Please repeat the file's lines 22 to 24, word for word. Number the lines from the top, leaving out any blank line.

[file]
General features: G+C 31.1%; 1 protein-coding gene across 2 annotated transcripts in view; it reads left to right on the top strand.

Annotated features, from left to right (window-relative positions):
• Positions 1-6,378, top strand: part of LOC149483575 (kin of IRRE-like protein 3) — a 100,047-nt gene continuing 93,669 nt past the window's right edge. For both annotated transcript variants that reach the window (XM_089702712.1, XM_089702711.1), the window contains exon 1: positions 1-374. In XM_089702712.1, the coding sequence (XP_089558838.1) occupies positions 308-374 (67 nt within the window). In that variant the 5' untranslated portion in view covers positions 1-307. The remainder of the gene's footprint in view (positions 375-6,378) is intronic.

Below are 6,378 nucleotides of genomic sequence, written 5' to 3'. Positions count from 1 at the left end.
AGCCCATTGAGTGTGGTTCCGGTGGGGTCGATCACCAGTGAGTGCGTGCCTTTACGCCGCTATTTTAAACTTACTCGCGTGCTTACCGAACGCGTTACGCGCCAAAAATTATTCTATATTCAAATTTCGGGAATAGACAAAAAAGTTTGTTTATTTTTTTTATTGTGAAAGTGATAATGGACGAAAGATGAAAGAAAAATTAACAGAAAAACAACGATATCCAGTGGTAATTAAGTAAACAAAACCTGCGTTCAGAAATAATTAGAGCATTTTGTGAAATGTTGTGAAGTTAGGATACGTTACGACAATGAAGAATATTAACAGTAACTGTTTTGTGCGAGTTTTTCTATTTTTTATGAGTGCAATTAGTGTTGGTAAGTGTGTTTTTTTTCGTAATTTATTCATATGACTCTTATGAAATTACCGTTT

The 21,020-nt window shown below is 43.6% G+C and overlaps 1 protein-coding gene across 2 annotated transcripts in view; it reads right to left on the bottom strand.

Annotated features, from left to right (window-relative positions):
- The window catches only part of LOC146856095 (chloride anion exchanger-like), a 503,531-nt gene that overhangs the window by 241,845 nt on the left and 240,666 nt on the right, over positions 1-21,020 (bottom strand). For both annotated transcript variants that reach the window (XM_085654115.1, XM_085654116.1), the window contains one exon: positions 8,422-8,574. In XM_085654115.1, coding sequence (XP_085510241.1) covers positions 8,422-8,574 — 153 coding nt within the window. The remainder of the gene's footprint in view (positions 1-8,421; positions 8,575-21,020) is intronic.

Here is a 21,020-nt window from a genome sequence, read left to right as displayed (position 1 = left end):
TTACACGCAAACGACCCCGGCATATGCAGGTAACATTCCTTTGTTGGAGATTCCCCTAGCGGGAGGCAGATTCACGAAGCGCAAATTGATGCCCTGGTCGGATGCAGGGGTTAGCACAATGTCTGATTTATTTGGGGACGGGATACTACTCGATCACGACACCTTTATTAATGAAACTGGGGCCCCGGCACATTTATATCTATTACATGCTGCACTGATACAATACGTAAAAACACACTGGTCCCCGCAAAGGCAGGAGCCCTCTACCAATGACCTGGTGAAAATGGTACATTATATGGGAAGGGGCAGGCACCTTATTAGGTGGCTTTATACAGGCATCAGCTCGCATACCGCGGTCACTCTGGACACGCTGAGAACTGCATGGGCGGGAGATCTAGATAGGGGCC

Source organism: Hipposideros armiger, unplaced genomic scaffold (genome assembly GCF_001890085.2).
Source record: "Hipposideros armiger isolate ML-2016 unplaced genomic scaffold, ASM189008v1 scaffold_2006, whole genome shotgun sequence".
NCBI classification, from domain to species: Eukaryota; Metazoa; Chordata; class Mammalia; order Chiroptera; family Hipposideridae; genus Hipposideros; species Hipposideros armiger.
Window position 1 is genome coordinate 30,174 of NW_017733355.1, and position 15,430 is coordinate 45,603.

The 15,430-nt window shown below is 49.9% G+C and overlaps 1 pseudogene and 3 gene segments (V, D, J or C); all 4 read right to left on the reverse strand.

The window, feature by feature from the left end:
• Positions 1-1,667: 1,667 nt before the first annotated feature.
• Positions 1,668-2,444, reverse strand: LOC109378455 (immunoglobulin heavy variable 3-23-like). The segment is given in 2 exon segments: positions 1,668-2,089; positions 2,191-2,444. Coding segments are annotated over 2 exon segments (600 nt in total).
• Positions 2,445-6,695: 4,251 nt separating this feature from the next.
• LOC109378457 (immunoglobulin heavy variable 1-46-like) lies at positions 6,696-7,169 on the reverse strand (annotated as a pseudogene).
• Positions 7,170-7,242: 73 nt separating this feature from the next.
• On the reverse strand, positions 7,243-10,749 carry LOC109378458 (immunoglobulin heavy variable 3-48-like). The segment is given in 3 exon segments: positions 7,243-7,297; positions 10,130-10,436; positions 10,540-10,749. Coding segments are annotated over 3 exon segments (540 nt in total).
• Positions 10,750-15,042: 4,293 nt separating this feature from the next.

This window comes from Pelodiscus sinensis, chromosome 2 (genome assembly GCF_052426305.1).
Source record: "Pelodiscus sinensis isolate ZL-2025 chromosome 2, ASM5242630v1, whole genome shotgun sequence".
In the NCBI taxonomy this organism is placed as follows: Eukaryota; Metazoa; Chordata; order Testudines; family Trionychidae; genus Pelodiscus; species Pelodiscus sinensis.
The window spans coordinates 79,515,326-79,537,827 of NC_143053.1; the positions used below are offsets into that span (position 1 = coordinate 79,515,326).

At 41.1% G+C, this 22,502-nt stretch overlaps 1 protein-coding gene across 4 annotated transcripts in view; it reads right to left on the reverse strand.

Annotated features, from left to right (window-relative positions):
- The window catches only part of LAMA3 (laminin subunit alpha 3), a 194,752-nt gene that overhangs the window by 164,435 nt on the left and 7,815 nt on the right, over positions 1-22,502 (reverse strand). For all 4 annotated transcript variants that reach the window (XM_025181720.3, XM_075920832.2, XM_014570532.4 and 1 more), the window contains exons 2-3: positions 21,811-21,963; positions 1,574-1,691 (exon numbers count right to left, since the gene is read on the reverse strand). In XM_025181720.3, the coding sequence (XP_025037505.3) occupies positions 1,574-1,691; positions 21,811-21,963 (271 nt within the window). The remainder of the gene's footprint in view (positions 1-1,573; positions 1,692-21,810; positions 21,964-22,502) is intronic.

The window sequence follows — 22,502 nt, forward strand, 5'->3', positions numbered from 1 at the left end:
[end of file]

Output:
• On the reverse strand, positions 7,243-10,749 carry LOC109378458 (immunoglobulin heavy variable 3-48-like). The segment is given in 3 exon segments: positions 7,243-7,297; positions 10,130-10,436; positions 10,540-10,749. Coding segments are annotated over 3 exon segments (540 nt in total).
• Positions 10,750-15,042: 4,293 nt separating this feature from the next.

This window comes from Pelodiscus sinensis, chromosome 2 (genome assembly GCF_052426305.1).